Eventually, the two fugitives slipped across the Drina River into Serbia. Provided a government pension and protected by a bevy of bodyguards, Mladic lived openly in Belgrade, dining with his family in expensive restaurants and attending football matches. Karadzic, meanwhile, took on the identity of a New Age healer named Dragan Dabic. Dabic’s eccentric appearance — accentuated by a top hat, overcoat, oversized glasses, and flowing gray beard — transformed him into an intriguing newcomer in Belgrade’s cultural scene. Karadzic was so well-disguised that patrons of the bar he frequented — where his portrait as a nationalist politician hung on the wall — never recognized him as Europe’s most wanted man.

In the early and mid-2000s, Serbian authorities eventually facilitated the handover of scores of suspects to The Hague. By then, the European Union had made it clear that Belgrade’s cooperation on arrests was a condition of advancing toward membership in the EU. Finally, in late July 2008, 13 years after the Srebrenica massacre, Serbian security officers arrested Karadzic on a Belgrade bus and transferred him to The Hague.

Although Mladic remained free, Karadzic’s arrest accelerated Europe’s embrace of Serbia. Over the next two-and-a-half years, the EU rewarded Belgrade with political and economic concessions aimed at bolstering the Serbian moderates in power by keeping their bid for EU membership alive. As a result, the tribunal at The Hague lost leverage in its bid to gain custody of Mladic and the other remaining ethnic Serb suspects on the tribunal’s wanted list. Tribunal chief prosecutor Serge Brammertz repeatedly called on the EU and the U.N. Security Council to pressure Belgrade to arrest Mladic, but his appeals fell on deaf ears. Brammertz had to eventually turn to the Dutch government, which vowed to block Serbia’s progress toward EU membership as long as Mladic remained free.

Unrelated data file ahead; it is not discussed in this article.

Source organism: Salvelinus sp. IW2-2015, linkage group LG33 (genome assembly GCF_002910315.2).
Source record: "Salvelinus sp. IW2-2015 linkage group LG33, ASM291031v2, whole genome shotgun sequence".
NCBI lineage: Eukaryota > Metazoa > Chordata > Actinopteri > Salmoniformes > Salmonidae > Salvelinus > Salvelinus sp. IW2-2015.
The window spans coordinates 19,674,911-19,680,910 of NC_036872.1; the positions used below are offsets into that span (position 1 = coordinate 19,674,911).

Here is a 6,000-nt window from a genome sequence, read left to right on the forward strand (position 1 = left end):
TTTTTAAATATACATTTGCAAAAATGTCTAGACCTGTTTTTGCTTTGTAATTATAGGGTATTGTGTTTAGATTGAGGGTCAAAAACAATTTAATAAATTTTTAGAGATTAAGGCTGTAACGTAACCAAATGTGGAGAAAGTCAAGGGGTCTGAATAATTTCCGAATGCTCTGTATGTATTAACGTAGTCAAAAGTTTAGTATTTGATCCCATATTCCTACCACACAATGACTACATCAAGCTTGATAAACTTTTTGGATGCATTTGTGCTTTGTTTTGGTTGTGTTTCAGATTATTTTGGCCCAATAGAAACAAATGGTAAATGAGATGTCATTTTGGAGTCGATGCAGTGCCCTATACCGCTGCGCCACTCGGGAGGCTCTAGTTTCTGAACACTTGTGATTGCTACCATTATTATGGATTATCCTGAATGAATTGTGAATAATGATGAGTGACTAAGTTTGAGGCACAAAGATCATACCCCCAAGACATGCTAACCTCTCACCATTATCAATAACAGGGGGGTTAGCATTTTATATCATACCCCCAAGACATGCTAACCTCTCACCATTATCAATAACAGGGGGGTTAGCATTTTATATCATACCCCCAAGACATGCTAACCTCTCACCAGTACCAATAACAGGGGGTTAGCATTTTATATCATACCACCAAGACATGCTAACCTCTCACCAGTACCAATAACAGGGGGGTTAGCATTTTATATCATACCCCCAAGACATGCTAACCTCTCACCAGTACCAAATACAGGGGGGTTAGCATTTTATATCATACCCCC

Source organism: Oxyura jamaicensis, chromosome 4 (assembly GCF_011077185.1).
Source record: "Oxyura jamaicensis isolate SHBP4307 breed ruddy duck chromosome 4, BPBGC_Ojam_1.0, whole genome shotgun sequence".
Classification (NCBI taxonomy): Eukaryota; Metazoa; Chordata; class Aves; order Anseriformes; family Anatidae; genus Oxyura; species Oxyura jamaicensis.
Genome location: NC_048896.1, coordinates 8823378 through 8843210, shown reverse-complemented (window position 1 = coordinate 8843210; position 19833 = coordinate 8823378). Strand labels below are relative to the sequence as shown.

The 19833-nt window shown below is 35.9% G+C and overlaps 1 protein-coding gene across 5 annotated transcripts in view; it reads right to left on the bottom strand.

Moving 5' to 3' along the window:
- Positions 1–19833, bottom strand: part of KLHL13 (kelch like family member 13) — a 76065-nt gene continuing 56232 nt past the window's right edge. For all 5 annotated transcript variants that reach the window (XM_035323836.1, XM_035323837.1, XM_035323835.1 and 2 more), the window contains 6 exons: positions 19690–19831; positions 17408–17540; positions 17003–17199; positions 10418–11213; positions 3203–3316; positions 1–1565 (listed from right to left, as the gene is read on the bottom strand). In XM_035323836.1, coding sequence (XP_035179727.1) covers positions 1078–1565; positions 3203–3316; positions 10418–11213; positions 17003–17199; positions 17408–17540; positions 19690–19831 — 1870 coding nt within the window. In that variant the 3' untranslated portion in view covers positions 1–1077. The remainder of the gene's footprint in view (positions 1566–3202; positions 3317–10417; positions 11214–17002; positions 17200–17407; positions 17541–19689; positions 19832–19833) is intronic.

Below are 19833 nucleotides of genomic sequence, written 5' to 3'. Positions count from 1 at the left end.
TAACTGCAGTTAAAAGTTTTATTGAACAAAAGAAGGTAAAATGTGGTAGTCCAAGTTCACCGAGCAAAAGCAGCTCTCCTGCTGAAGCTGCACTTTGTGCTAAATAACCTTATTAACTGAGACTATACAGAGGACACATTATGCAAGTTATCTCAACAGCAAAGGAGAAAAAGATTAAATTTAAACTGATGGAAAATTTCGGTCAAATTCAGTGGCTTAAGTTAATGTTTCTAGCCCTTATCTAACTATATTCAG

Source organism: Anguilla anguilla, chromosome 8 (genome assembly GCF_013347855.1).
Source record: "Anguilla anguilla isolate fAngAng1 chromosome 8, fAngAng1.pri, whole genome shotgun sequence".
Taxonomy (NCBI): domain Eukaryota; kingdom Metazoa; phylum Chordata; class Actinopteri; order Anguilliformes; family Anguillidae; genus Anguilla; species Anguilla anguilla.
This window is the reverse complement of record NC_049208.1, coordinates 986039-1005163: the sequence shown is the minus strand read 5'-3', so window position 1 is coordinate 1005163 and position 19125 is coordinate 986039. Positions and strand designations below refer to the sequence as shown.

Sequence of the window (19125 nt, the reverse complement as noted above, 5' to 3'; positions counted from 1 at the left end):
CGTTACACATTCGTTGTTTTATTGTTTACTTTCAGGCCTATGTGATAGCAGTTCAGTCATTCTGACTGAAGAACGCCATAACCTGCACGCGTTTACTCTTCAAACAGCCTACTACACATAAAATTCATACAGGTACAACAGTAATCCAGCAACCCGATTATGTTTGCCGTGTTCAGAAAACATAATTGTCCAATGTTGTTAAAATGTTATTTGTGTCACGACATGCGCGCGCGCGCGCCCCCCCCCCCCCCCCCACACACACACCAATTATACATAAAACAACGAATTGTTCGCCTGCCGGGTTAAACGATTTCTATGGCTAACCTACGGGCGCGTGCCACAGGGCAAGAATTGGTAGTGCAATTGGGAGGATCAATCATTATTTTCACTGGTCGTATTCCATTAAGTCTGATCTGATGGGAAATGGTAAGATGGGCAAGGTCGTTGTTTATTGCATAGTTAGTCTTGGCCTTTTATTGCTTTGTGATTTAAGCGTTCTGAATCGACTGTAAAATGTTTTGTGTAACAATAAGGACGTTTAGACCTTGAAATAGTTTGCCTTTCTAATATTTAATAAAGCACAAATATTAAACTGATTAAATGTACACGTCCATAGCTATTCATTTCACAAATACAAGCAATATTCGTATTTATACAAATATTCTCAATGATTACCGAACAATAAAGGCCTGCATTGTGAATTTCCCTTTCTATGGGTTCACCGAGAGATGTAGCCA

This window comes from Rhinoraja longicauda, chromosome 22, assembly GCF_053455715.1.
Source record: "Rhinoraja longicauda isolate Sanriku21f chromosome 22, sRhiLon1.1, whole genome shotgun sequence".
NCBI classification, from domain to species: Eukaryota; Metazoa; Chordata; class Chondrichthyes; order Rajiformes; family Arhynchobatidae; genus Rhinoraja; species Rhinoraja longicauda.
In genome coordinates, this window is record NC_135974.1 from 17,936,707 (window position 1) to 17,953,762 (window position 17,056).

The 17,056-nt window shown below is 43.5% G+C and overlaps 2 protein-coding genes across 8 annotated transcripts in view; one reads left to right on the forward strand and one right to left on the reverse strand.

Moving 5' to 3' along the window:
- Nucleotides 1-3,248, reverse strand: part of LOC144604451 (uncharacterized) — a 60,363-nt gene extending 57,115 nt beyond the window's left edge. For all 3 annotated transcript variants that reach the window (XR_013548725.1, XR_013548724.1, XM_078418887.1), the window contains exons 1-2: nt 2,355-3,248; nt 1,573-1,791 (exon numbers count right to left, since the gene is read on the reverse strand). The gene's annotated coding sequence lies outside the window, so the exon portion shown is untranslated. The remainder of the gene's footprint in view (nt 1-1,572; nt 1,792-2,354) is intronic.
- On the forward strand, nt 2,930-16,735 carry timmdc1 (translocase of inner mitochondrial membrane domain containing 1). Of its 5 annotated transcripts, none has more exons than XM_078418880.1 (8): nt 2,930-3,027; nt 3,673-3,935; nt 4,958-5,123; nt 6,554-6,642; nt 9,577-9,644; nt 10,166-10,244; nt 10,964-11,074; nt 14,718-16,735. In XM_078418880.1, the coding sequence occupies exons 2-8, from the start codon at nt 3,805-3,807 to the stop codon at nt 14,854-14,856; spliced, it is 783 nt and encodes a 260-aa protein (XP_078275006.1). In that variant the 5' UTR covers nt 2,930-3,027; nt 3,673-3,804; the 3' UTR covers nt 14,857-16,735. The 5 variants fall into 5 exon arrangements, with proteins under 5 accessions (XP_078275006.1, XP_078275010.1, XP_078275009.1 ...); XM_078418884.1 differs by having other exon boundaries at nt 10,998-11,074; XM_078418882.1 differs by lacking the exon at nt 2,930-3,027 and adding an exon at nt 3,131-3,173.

With that writing on the wall, the politics of delay — which Serbian authorities, by this point, had turned into an art form — quickly approached its endgame. On May 26, 2011, Serbian police raided the small house in the northern Serbian town of Lazarevo where Mladic had lived with his cousin for several years. The arresting officers found Mladic sitting in his room, wearing a faded tracksuit, his face drawn and pale from a recent stroke. “Good work,” he said, handing over a pair of guns. “You’ve found the one you’re looking for.” Days later, Serbian authorities handed Mladic over to The Hague, where he is now on trial for the same crimes as his former boss.

State resistance to arresting those indicted for serious international crimes has also repeatedly stymied the work of the International Criminal Court (ICC). Established in 2002 to try those most responsible for atrocity crimes, the ICC faces many of the same impediments that have obstructed justice at the ICTY. With no police force of its own, the ICC must rely on states and international peacekeepers to carry out arrests. Some fugitives, such as former Congolese opposition leader Jean-Pierre Bemba, have been apprehended with relative ease. Bemba, convicted on March 21 by the ICC for atrocities committed in the Central African Republic, was arrested on a sealed indictment as he transited through Belgium in 2008.